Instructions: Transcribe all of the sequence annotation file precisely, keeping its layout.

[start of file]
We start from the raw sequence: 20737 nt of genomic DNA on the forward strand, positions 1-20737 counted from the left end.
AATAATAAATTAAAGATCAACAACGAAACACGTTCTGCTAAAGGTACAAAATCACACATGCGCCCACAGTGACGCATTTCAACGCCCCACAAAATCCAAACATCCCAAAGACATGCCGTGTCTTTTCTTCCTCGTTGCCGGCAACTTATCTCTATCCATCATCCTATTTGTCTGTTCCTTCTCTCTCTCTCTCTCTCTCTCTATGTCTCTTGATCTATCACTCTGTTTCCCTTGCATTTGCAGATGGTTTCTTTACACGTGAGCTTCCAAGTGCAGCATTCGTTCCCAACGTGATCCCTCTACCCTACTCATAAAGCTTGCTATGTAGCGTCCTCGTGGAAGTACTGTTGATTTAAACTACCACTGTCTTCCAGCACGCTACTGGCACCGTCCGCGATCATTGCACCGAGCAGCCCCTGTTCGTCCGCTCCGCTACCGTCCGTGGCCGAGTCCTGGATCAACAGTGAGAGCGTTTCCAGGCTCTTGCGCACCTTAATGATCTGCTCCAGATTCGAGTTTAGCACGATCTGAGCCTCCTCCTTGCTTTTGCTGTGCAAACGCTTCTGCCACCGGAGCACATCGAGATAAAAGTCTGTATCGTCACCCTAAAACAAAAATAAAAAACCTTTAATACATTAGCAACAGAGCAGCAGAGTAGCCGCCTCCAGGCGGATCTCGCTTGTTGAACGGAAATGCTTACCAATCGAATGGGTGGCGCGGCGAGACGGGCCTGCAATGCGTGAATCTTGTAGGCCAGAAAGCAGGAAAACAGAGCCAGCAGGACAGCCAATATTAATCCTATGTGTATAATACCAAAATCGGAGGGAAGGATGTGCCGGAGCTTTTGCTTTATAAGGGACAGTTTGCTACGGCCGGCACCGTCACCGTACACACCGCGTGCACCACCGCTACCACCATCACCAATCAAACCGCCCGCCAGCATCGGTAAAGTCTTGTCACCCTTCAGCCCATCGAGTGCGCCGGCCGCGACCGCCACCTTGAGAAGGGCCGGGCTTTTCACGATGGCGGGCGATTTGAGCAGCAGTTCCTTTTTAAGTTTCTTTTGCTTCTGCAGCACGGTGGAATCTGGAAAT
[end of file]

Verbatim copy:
We start from the raw sequence: 20737 nt of genomic DNA on the forward strand, positions 1-20737 counted from the left end.
AATAATAAATTAAAGATCAACAACGAAACACGTTCTGCTAAAGGTACAAAATCACACATGCGCCCACAGTGACGCATTTCAACGCCCCACAAAATCCAAACATCCCAAAGACATGCCGTGTCTTTTCTTCCTCGTTGCCGGCAACTTATCTCTATCCATCATCCTATTTGTCTGTTCCTTCTCTCTCTCTCTCTCTCTCTCTATGTCTCTTGATCTATCACTCTGTTTCCCTTGCATTTGCAGATGGTTTCTTTACACGTGAGCTTCCAAGTGCAGCATTCGTTCCCAACGTGATCCCTCTACCCTACTCATAAAGCTTGCTATGTAGCGTCCTCGTGGAAGTACTGTTGATTTAAACTACCACTGTCTTCCAGCACGCTACTGGCACCGTCCGCGATCATTGCACCGAGCAGCCCCTGTTCGTCCGCTCCGCTACCGTCCGTGGCCGAGTCCTGGATCAACAGTGAGAGCGTTTCCAGGCTCTTGCGCACCTTAATGATCTGCTCCAGATTCGAGTTTAGCACGATCTGAGCCTCCTCCTTGCTTTTGCTGTGCAAACGCTTCTGCCACCGGAGCACATCGAGATAAAAGTCTGTATCGTCACCCTAAAACAAAAATAAAAAACCTTTAATACATTAGCAACAGAGCAGCAGAGTAGCCGCCTCCAGGCGGATCTCGCTTGTTGAACGGAAATGCTTACCAATCGAATGGGTGGCGCGGCGAGACGGGCCTGCAATGCGTGAATCTTGTAGGCCAGAAAGCAGGAAAACAGAGCCAGCAGGACAGCCAATATTAATCCTATGTGTATAATACCAAAATCGGAGGGAAGGATGTGCCGGAGCTTTTGCTTTATAAGGGACAGTTTGCTACGGCCGGCACCGTCACCGTACACACCGCGTGCACCACCGCTACCACCATCACCAATCAAACCGCCCGCCAGCATCGGTAAAGTCTTGTCACCCTTCAGCCCATCGAGTGCGCCGGCCGCGACCGCCACCTTGAGAAGGGCCGGGCTTTTCACGATGGCGGGCGATTTGAGCAGCAGTTCCTTTTTAAGTTTCTTTTGCTTCTGCAGCACGGTGGAATCTGGAAAT